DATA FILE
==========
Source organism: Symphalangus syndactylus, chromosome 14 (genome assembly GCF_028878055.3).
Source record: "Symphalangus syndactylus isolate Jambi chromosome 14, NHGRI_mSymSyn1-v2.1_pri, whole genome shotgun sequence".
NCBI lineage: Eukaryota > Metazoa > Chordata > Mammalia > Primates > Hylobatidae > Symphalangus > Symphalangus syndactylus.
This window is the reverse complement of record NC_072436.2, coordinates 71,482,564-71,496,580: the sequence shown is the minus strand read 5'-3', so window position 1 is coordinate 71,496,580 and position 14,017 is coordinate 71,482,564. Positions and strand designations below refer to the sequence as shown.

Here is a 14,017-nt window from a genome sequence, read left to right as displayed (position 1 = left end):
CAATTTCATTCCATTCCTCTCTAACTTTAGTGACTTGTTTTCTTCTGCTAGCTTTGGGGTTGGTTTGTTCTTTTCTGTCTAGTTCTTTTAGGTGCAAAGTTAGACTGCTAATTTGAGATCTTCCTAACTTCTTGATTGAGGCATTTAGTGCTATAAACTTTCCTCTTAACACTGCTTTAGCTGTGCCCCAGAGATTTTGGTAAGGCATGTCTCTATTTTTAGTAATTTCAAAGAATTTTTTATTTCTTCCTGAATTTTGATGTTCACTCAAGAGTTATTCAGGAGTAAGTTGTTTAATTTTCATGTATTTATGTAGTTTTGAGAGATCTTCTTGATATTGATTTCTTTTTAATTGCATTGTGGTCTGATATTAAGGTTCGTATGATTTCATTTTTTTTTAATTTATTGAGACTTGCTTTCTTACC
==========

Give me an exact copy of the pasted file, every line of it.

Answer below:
Source organism: Symphalangus syndactylus, chromosome 14 (genome assembly GCF_028878055.3).
Source record: "Symphalangus syndactylus isolate Jambi chromosome 14, NHGRI_mSymSyn1-v2.1_pri, whole genome shotgun sequence".
NCBI lineage: Eukaryota > Metazoa > Chordata > Mammalia > Primates > Hylobatidae > Symphalangus > Symphalangus syndactylus.
This window is the reverse complement of record NC_072436.2, coordinates 71,482,564-71,496,580: the sequence shown is the minus strand read 5'-3', so window position 1 is coordinate 71,496,580 and position 14,017 is coordinate 71,482,564. Positions and strand designations below refer to the sequence as shown.

Here is a 14,017-nt window from a genome sequence, read left to right as displayed (position 1 = left end):
CAATTTCATTCCATTCCTCTCTAACTTTAGTGACTTGTTTTCTTCTGCTAGCTTTGGGGTTGGTTTGTTCTTTTCTGTCTAGTTCTTTTAGGTGCAAAGTTAGACTGCTAATTTGAGATCTTCCTAACTTCTTGATTGAGGCATTTAGTGCTATAAACTTTCCTCTTAACACTGCTTTAGCTGTGCCCCAGAGATTTTGGTAAGGCATGTCTCTATTTTTAGTAATTTCAAAGAATTTTTTATTTCTTCCTGAATTTTGATGTTCACTCAAGAGTTATTCAGGAGTAAGTTGTTTAATTTTCATGTATTTATGTAGTTTTGAGAGATCTTCTTGATATTGATTTCTTTTTAATTGCATTGTGGTCTGATATTAAGGTTCGTATGATTTCATTTTTTTTTAATTTATTGAGACTTGCTTTCTTACC